“When it came to applying for a postgraduate degree, my professors insisted that I should take up Coastal Disaster Management under the Department of Ocean Studies and Marine Biology,” he said. “I stood second in the entrance [test].”

Post-graduation onwards he did not falter in his choice of subjects. “I found the right mentors who help me focus on certain areas and encouraged me to pursue further studies.”

Water doctor

As an undergraduate student in Port Blair, Iqbal survived on merit-based scholarships. He had a budget of Rs 3,000 a month, which meant that he could not visit home frequently.

“Heading home would mean a 24-hour waterway journey from Port Blair,” he said. “A shorter alternative would be by helicopter, which charges around Rs 2,400 these days, and charged around Rs 1,300 during my college days. This was absolutely impossible for me considering the tight budget I had to manage with.”

But things improved when he became a research scholar. “By the time I was a PhD scholar, I managed to make nearly Rs 30,000 a month through several scholarships,” said Iqbal.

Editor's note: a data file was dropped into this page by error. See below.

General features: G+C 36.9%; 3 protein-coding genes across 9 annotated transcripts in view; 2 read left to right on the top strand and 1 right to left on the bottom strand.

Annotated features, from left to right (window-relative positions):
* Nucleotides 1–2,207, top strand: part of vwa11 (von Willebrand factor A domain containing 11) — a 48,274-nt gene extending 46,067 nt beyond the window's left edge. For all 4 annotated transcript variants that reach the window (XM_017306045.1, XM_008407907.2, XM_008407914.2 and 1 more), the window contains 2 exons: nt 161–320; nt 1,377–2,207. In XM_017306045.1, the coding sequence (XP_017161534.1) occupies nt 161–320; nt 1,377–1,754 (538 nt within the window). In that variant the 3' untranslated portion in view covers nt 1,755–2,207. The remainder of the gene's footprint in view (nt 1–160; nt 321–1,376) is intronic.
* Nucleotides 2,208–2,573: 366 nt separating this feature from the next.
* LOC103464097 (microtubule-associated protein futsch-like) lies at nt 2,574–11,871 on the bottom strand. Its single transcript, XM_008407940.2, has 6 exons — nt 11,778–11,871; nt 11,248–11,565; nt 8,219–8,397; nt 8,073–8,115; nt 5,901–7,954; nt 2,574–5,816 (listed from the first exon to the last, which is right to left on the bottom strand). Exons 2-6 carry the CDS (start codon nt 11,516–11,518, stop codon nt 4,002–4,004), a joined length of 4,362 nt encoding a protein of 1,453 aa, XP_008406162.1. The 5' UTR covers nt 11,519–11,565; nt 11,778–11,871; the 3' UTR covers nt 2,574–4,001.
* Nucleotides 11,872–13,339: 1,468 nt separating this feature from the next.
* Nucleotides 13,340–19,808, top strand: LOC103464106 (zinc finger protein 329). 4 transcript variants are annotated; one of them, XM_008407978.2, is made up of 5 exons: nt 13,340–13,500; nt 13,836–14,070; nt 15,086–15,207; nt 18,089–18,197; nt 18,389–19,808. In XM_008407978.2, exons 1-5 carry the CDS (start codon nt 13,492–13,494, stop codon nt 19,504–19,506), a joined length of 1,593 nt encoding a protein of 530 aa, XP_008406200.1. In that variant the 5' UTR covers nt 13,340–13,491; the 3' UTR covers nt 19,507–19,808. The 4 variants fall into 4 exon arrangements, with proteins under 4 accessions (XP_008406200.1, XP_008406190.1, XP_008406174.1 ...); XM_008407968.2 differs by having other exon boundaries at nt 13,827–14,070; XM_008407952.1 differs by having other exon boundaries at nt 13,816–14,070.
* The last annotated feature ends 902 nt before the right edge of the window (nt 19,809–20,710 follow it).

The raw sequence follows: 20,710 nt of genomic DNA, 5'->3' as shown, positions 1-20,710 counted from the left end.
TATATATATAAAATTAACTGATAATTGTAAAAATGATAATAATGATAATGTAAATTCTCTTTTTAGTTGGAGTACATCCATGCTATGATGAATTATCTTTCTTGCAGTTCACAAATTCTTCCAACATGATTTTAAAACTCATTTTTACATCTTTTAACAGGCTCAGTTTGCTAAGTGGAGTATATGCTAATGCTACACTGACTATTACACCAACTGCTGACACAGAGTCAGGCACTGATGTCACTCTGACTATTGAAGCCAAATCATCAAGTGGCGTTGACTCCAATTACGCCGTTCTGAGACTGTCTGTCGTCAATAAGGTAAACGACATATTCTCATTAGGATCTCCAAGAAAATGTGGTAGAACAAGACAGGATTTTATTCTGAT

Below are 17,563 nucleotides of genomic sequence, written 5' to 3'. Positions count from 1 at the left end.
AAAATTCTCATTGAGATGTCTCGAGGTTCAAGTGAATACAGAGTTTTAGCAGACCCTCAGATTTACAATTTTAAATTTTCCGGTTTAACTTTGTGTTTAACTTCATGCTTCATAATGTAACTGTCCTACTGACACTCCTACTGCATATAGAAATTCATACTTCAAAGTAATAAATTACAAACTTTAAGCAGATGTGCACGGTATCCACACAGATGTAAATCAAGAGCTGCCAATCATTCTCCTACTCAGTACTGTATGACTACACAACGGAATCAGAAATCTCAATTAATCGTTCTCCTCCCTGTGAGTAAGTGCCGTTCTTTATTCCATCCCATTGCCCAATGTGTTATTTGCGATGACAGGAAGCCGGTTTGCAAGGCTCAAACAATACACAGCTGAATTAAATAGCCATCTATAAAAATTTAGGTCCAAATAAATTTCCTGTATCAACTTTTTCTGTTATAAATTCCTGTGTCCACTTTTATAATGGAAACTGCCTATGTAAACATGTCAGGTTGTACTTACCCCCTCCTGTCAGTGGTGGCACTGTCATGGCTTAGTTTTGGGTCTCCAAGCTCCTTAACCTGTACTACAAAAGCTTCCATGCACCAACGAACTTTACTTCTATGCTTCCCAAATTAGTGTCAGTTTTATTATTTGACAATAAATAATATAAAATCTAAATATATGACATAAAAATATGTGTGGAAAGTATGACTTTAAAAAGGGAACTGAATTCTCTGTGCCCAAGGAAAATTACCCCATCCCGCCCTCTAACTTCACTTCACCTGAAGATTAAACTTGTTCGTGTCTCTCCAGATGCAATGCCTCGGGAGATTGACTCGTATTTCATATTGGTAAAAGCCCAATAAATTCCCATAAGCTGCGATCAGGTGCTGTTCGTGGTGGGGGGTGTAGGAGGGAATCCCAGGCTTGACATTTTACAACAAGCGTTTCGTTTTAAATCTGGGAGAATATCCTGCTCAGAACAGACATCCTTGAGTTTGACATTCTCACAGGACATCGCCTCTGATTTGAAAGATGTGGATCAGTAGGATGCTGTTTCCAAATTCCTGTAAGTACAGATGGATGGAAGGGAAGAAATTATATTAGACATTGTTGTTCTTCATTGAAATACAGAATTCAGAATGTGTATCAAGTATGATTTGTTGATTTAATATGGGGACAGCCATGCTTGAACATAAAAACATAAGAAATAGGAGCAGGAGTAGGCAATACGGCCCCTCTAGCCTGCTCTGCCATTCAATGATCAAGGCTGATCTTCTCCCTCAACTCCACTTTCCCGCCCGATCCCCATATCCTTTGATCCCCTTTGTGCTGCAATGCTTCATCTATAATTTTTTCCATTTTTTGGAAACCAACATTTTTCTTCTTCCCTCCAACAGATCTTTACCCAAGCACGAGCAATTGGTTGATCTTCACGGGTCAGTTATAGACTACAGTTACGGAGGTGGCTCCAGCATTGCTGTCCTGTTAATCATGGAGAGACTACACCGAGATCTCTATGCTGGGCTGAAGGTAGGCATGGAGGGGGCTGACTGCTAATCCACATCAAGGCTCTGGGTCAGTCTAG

Today, Iqbal is quite a popular face in Nicobar, and people often approach him during the field visits he makes on the islands.

“The last time I went for a field visit to some villages in Nicobar, the locals surrounded me and they just wanted to talk to me about their contaminated wells,” said Iqbal. “I suggested that they should not overpump water.”

Corrections and clarifications: An earlier version of this article erroneously stated that Vaseem Iqbal’s thesis was submitted to the Department of Ocean Studies and Marine Biology. The error has been corrected.